Having just wrapped up Purdue University’s sesquicentennial celebration, President Mitch Daniels touched on the past but focused on the future in his annual open letter to the People of Purdue.
One aspect of keeping the school attractive to potential students and their parents is holding costs down. Daniels says since 2012, annual borrowing by undergraduates is down $57 million and the percentage of students graduating debt-free is up 13% to 59%.
Daniels also mentioned two new projects attracting natural attention:
• Cornerstone is a College of Liberal Arts program that seeks to ensure every Purdue student, regardless of major but with a special emphasis on those pursuing a STEM degree, “has a serious encounter with the humanities.”
The Cornerstone certificate provides 15 hours of great literature, history and other liberal arts courses. It’s intended to balance the technical training a Purdue STEM student receives with an immersion in the best that has been thought and written in the past.
• Purdue Polytechnic High Schools were established to help low-income, first-generation and minority students graduate from high school prepared academically for Purdue or other, similar universities with high academic standards. Currently there are two Purdue Polytechnic High Schools, one in downtown Indianapolis and one in the Broad Ripple section of Indianapolis.
Daniels said the goal is to offer Purdue acceptance letters to as many of the PPHS graduates as possible. To date, at least one-third of 115 juniors look Purdue-ready, and one-fourth appear to be strong possibilities. The Purdue Development office is opening a scholarship fund for PPHS graduates who need financial help to go to Purdue.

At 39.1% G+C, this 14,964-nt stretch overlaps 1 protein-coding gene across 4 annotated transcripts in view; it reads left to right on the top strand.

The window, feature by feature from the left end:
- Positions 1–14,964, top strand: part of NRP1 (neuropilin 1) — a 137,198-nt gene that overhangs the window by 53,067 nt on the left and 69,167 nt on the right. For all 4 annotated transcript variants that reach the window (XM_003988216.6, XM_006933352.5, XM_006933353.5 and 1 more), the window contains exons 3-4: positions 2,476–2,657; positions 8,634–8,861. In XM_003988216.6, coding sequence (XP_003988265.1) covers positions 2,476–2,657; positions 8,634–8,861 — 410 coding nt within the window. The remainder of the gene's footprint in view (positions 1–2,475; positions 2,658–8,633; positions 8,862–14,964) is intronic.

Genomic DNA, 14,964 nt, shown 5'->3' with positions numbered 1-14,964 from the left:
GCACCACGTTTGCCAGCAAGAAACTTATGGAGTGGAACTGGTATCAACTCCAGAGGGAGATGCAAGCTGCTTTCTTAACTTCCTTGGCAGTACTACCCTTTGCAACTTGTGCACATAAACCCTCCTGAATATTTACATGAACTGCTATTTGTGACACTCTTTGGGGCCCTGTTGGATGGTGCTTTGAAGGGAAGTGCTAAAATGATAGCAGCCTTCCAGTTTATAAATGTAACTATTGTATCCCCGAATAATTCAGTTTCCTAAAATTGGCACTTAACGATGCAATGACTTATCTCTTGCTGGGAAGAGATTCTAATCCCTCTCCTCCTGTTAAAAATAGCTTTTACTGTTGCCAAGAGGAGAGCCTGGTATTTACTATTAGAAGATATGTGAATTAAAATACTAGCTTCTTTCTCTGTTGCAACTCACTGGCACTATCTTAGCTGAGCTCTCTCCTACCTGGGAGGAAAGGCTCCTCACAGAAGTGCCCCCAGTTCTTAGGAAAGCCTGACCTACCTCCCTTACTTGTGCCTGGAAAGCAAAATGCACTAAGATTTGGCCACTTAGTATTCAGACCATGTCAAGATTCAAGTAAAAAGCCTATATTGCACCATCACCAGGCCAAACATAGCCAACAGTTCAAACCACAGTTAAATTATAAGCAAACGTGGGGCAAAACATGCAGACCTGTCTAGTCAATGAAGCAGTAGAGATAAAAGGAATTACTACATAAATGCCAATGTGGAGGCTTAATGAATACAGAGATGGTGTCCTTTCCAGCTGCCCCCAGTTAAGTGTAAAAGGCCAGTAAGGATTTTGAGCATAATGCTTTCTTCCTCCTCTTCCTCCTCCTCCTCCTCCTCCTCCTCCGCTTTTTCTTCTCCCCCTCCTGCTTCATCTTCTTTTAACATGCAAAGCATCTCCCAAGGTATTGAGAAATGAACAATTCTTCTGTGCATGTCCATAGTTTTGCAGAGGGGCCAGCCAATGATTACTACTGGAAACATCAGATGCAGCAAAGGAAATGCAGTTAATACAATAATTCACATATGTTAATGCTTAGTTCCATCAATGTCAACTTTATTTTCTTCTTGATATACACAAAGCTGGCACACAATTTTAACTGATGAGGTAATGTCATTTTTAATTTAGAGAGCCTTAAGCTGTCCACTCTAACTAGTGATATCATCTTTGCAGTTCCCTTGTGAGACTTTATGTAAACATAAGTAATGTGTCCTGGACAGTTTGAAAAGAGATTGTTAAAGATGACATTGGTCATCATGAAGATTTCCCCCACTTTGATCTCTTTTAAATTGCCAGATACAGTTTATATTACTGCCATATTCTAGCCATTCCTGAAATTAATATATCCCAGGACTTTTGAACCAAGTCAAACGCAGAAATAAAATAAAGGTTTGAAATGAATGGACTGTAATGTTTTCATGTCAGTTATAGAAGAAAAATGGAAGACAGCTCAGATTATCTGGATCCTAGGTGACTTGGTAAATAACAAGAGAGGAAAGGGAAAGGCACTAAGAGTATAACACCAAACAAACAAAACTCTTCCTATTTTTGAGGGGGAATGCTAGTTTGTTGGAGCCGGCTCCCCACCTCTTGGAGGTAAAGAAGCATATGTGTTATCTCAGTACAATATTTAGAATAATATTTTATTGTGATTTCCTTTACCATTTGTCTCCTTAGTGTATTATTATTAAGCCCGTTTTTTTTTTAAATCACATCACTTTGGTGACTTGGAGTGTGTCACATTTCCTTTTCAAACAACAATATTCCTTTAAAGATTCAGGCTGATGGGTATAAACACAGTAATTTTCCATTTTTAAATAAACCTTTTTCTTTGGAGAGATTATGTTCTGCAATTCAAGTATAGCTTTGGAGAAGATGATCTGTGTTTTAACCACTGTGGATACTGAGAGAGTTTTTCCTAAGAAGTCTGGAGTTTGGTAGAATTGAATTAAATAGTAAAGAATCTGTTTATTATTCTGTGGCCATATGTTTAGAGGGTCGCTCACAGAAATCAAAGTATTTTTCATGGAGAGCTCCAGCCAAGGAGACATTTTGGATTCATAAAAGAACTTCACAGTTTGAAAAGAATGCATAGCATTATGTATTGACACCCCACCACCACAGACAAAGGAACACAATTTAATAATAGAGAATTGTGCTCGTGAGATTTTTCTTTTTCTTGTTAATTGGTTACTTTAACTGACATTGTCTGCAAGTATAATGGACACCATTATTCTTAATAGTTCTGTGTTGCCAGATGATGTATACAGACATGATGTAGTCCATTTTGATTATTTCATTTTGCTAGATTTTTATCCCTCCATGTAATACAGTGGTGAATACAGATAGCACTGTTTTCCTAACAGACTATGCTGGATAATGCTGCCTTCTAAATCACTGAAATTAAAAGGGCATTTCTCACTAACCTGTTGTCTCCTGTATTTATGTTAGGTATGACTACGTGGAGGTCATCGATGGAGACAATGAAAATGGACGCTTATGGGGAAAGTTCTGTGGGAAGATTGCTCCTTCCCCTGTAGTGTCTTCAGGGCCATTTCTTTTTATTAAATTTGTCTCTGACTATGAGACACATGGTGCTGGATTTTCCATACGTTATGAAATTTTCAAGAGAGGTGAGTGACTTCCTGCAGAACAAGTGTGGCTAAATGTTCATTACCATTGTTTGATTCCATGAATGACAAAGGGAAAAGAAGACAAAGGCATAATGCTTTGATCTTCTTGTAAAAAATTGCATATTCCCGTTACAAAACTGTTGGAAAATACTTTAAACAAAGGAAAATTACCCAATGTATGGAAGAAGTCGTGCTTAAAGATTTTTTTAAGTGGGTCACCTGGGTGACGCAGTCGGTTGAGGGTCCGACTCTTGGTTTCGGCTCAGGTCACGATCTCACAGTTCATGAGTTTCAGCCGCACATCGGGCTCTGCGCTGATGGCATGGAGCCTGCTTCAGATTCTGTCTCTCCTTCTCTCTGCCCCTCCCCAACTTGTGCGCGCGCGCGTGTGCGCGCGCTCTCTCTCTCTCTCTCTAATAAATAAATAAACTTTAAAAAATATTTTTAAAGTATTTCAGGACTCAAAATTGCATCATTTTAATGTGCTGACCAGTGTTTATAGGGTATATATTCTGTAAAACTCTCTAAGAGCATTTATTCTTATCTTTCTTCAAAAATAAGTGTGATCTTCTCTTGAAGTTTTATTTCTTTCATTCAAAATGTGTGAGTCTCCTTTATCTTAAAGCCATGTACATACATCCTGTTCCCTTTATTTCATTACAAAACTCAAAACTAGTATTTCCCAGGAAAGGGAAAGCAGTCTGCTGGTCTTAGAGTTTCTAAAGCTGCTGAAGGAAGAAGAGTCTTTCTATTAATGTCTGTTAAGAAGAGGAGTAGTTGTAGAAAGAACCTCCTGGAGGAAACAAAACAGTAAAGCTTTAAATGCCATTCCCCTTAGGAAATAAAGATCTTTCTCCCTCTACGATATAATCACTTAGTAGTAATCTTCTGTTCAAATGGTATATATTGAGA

The Purdue board continues to look at the question of Purdue’s most appropriate size. The target for 2020 is 8,100 freshmen, with a total estimated undergraduate body of 34,394.
The school has done its best to expand its capacity as enrollment grows, especially in the direction of STEM majors. “But we are still bumping into physical limits,” he said.
This August Purdue’s new STEM building will open. Also on the way, a new teaching facility to be shared by the College of Engineering and the Polytechnic Institute.
Next will come a new Veterinary Teaching Hospital, replacing one so old that Daniels said had they not replaced it, they might have lost their veterinary school accreditation.
Also planned, a Data Science Building, which will help fulfill Purdue’s goal of “having every Boilermaker receive at least some training in this soon-to-be-essential skill.”
Finally, they are planning a new Active Clinical Learning Building for Nursing and Pharmacy. Daniels said the Purdue nursing program has been forced to turn away students due to capacity constraints.
“Because our mission is teaching, research and engagement, our spending priorities must always remain centered there ...” Daniels said. As far as extracurricular activities such as music programs and collegiate athletics, “whenever possible, we look for chances to use my favorite revenue source — Other People’s Money,” Daniels said.
As far as athletics, “Purdue doesn’t have a more devoted fan than I am,” Daniels said, “but in my view our policy of athletics paying its own way must remain inviolate.”
He also offered his opinion on the possibility that in the future, collegiate athletes will be compensated beyond the value of a full-ride scholarship. He finds it difficult to understand “how to abandon the amateur model and start paying, or allowing third parties to pay, student athletes without creating abuses and problems far worse than the one people want to see solved.”
Daniels closed his letter pondering Purdue University’s future and, most fittingly, signing off with “Happy New Year to all. Boiler up.”